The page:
Beaverton, Ontario

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Beaverton
Unincorporated community
Beaverton ON.JPG
Coordinates: 44°25′51″N 79°09′10″W / 44.43083°N 79.15278°W / 44.43083; -79.15278Coordinates: 44°25′51″N 79°09′10″W / 44.43083°N 79.15278°W / 44.43083; -79.15278
CountryCanada
ProvinceOntario
Regional municipalityDurham
TownshipBrock
Settled1822
Population
 • Total2,500
Time zoneEST (UTC-5)
 • Summer (DST)EDT (UTC-4)
Forward sortation areaL0K 1A0
Area code(s)Area code 705
NTS Map031D06
GNBC CodeFAGNA
 
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Beaverton
Unincorporated community
Beaverton ON.JPG
Coordinates: 44°25′51″N 79°09′10″W / 44.43083°N 79.15278°W / 44.43083; -79.15278Coordinates: 44°25′51″N 79°09′10″W / 44.43083°N 79.15278°W / 44.43083; -79.15278
CountryCanada
ProvinceOntario
Regional municipalityDurham
TownshipBrock
Settled1822
Population
 • Total2,500
Time zoneEST (UTC-5)
 • Summer (DST)EDT (UTC-4)
Forward sortation areaL0K 1A0
Area code(s)Area code 705
NTS Map031D06
GNBC CodeFAGNA

Beaverton is a community in Brock Township in the Regional Municipality of Durham, Ontario, Canada.

History[edit]

Beaverton was first settled in 1822. The settlement is located on Lake Simcoe at the mouth of the Beaver River. It was called Calder's Mills (after an early miller), Mill Town and Milton until it was renamed Beaverton when the post office was opened in 1835.

By 1869, Beaverton was a village with a population of 700 in the Township of Thorah Township in Ontario County. It was the terminus of the Port Hope, Lindsay and Beaverton Railway. The steamer Emily May plied daily between Beaverton and Bell Ewart station of the Northern Railroad. There were stages daily to Whitby and Oshawa. [1] In 1884, Beaverton separated from the Township and was incorporated as a Village.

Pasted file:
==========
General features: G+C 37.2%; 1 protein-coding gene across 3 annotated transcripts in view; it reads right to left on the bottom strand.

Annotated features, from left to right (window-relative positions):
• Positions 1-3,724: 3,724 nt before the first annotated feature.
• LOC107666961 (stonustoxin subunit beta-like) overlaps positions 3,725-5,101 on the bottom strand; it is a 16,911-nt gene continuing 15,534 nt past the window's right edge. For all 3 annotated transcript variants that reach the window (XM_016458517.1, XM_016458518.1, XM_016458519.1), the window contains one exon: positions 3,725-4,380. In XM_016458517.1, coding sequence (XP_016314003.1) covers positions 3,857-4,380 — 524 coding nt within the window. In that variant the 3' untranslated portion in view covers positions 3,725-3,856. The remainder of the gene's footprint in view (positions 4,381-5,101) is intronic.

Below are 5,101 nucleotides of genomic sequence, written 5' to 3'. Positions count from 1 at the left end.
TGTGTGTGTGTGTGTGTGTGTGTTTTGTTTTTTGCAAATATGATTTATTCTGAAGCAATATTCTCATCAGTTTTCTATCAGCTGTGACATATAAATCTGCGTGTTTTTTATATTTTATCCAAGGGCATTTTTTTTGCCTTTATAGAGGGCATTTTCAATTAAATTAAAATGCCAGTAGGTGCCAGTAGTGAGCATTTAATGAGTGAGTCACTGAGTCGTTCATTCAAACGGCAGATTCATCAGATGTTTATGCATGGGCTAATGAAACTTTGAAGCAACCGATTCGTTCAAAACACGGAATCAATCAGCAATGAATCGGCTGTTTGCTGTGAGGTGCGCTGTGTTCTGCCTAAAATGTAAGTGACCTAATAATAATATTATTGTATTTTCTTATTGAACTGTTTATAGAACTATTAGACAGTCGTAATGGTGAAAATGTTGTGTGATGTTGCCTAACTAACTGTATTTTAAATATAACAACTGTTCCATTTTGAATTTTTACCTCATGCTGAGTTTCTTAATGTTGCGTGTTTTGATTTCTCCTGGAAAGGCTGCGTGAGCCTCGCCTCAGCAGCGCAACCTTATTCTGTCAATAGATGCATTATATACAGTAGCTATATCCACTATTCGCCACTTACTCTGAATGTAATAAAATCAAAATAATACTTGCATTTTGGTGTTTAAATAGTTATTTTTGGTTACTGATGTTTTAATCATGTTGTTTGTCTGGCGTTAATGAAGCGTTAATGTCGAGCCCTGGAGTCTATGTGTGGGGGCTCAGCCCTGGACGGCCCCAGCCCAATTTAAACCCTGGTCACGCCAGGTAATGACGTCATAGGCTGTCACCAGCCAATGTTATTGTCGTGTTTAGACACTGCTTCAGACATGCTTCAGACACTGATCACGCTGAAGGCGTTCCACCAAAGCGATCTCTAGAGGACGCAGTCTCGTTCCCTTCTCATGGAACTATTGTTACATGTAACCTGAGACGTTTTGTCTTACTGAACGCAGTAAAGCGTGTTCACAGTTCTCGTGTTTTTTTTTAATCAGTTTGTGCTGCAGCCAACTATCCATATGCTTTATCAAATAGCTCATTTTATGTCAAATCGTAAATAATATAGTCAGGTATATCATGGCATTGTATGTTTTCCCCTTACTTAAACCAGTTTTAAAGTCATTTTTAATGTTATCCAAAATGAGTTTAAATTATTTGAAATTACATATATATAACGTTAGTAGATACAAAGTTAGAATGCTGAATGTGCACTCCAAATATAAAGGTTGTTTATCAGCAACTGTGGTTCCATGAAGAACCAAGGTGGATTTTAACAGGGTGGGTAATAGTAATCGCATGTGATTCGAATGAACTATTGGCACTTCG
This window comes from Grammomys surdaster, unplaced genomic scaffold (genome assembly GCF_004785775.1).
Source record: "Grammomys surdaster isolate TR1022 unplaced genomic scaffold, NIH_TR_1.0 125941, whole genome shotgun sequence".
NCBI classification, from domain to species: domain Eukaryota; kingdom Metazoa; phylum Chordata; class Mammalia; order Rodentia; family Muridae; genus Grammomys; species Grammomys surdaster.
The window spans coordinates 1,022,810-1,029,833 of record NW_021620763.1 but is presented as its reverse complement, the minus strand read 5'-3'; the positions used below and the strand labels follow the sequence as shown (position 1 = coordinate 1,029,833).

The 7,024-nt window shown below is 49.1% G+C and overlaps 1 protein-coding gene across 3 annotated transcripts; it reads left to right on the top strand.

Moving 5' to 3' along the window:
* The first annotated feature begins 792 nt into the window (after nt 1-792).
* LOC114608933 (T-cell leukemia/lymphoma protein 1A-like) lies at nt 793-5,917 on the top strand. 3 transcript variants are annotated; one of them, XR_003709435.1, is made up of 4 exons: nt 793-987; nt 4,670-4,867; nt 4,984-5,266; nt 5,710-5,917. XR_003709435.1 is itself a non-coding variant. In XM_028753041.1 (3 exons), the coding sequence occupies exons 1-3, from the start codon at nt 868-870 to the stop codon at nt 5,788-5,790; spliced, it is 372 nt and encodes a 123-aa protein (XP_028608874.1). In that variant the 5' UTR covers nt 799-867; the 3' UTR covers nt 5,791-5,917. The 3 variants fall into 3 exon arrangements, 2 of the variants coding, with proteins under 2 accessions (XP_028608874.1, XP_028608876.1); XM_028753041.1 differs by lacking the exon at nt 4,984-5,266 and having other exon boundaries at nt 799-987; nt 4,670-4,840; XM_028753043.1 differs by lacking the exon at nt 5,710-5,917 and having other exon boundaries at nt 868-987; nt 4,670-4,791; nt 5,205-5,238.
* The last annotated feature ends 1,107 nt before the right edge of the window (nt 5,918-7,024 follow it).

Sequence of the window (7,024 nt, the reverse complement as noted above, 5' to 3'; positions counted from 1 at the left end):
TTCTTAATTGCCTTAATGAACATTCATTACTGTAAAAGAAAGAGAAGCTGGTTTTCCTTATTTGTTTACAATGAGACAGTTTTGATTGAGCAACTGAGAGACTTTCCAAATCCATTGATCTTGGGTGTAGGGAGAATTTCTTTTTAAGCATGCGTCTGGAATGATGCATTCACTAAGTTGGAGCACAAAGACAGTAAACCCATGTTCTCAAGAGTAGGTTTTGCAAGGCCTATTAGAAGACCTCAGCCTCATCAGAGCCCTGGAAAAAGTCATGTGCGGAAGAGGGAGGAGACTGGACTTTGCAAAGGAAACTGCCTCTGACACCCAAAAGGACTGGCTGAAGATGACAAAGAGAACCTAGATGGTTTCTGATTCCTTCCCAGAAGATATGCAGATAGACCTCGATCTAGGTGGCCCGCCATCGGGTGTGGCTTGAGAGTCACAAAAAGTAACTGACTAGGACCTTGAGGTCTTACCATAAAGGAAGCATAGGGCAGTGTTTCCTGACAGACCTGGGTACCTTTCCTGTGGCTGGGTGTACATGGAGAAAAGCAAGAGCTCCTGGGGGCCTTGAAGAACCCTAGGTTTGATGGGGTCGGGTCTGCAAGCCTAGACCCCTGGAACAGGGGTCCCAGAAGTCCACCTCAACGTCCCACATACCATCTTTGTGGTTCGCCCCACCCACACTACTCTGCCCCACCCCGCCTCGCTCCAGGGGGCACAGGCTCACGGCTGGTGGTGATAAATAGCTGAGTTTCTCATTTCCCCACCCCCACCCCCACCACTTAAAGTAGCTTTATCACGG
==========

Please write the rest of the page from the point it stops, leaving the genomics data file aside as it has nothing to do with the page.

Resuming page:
Old Stone Church in Beaverton, Ontario
Beaverton, 1910

As part of the creation of Durham Region in 1974, Beaverton was amalgamated with Thorah Township, the original Brock Township and the Villages of Cannington and Sunderland to create the newly expanded Township of Brock.

Today, Beaverton is the largest community in Brock. There are three elementary schools in Beaverton and area, as well as an arena, curling club, public library, small harbour and yacht club. The local economy is based on the provision of services to the surrounding area, supplemented by some manufacturing. Tourism also plays a role; the Trent-Severn Waterway connects with Lake Simcoe a few kilometres north of Beaverton and the area attracts cottagers from other regions of the Province.

Beaverton's downtown core also sports many stores and services including two bars which can lure youth from around the local area. It is noted that many students from the Lakehead University Orillia Campus will participate in the Beaverton night life for its unique dynamic.

Beaverton is the home of The Strand Theatre, Canada's oldest movie theatre. The Old Stone Church, built in 1853 and a National Historic Site of Canada, is also located in Beaverton.[2][3]

The local post office services the town with lock boxes and rural routes.

Notable people[edit]

In popular culture[edit]

References[edit]

  1. ^ The province of Ontario gazetteer and directory. H. McEvoy Editor and Compiler, Toronto : Robertson & Cook, Publishers, 1869
  2. ^ Old Stone Church, Directory of Designations of National Historic Significance of Canada
  3. ^ Old Stone Church. Canadian Register of Historic Places.

External links[edit]